Just northwest of the confluence of Mill Creek and an unnamed tributary is an abandoned quarry. This quarry sits off the greenway trail, across from a ruined foundation wall, and displays samples of black, coarse-grained, foliated amphibolite. The unnamed tributary and Mill Creek are choked with amphibolite rocks and boulders. The amphibolite here weathers with a rusty rind and has a foliation strike of 10 degrees east of north and an obviously steep to vertical dip.
Mill Creek Metagabbro
Coarse-grained gabbroic and metagabbroic rocks, variably metamorphosed and deformed. Primary minerals are hornblende and plagioclase.
This report accompanies a new map that revises the original bedrock geologic maps of the Delaware Piedmont compiled by Woodruff and Thompson and published by the Delaware Geological Survey (DGS) in 1972 and 1975. Combined detailed mapping, petrography, geochemistry, and U-Pb geochronology have allowed us to redefine two rock units and formally recognize eleven new units. A section of the Pennsylvania Piedmont is included on the new map to show the entire extent of the Mill Creek Nappe and the Arden Plutonic Supersuite.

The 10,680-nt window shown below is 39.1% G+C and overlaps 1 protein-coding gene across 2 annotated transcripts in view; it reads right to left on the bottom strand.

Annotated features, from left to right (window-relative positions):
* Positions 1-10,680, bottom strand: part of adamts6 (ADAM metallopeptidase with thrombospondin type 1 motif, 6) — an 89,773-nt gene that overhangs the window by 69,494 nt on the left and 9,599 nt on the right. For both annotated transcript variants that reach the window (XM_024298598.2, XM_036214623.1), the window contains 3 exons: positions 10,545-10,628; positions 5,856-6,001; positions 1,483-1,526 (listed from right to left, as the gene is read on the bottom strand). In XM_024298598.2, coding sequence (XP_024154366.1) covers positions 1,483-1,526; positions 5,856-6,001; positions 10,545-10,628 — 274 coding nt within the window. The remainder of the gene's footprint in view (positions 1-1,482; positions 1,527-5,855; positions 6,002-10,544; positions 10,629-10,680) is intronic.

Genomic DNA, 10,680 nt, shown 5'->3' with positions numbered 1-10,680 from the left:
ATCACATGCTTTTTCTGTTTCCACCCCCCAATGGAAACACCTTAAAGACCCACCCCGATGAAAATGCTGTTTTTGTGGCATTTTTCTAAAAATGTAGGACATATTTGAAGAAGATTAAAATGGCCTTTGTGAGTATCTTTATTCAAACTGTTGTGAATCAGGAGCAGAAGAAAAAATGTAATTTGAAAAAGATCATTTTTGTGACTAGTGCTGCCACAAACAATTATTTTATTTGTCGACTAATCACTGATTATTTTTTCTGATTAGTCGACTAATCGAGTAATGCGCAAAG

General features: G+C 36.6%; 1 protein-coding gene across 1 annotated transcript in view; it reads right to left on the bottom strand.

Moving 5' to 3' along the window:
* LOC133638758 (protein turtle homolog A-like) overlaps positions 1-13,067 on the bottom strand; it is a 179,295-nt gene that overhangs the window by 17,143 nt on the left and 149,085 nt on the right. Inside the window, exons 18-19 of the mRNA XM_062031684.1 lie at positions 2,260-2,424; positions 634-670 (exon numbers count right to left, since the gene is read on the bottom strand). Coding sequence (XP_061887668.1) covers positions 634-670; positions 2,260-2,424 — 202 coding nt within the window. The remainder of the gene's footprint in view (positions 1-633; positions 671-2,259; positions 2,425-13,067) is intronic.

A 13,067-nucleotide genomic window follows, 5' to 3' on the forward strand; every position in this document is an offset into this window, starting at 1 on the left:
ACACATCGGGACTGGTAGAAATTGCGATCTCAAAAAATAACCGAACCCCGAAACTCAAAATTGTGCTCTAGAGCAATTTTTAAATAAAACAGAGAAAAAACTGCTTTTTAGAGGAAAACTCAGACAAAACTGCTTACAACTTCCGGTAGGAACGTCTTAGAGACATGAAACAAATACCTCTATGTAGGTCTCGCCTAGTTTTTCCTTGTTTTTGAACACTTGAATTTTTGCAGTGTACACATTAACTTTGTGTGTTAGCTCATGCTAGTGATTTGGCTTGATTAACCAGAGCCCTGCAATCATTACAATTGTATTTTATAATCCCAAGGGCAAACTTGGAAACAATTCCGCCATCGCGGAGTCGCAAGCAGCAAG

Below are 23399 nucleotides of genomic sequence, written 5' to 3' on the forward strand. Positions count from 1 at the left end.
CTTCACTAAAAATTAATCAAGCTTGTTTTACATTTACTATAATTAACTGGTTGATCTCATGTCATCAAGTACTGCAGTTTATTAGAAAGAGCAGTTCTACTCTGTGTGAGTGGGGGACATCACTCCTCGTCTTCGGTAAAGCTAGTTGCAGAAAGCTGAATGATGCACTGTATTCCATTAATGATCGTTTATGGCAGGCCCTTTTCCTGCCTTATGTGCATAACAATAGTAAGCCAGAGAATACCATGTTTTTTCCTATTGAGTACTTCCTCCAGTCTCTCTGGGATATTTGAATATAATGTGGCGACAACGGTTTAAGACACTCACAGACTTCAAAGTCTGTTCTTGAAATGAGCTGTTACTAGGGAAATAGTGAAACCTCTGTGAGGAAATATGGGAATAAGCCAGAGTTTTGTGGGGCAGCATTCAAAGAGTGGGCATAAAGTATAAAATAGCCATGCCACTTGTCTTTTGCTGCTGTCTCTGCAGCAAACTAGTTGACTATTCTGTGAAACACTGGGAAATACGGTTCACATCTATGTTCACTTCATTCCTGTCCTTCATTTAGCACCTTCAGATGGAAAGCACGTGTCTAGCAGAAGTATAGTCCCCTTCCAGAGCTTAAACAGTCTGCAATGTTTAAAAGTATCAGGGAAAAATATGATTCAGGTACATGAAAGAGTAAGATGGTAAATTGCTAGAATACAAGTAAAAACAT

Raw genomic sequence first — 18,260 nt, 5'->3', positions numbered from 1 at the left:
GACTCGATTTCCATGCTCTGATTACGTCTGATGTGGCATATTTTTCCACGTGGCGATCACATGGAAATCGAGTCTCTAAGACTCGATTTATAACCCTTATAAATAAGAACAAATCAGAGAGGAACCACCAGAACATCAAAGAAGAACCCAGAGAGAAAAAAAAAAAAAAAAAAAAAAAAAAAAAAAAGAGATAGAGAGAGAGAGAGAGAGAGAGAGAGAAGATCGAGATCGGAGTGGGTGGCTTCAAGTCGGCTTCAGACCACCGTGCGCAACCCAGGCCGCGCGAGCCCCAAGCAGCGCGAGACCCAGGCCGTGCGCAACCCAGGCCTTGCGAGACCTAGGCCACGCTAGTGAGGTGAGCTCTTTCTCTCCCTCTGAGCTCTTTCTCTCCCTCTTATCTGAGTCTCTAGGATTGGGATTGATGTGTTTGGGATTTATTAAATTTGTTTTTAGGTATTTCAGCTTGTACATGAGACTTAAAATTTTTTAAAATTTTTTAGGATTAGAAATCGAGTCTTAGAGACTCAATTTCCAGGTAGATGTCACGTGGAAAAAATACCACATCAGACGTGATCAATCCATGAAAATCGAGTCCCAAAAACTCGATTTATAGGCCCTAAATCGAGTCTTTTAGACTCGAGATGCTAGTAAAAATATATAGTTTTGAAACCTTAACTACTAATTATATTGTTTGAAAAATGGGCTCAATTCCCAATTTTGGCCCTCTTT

All the rock units in Delaware’s Piedmont are highly deformed. Deformational features, such as folds, faults, and/or joints, are present in almost every outcrop.
This map shows the surficial geology of New Castle County, Delaware at a scale of 1:100,000. Maps at this scale are useful for viewing the general geologic framework on a county-wide basis, determining the geology of watersheds, and recognizing the relationship of geology to regional or county-wide environmental or land-use issues. This map, when combined with the subsurface geologic information, provides a basis for locating water supplies, mapping ground-water recharge areas, and protecting ground and surface water.
This is a map of the crystalline bedrock units in the Piedmont of Delaware and adjacent Pennsylvania. The southern boundary of the mapped area is the updip limit of the Potomac Formation (Woodruff and Thompson, 1972, 1975). Soil, regolith, and surficial deposits of Quaternary age are not shown.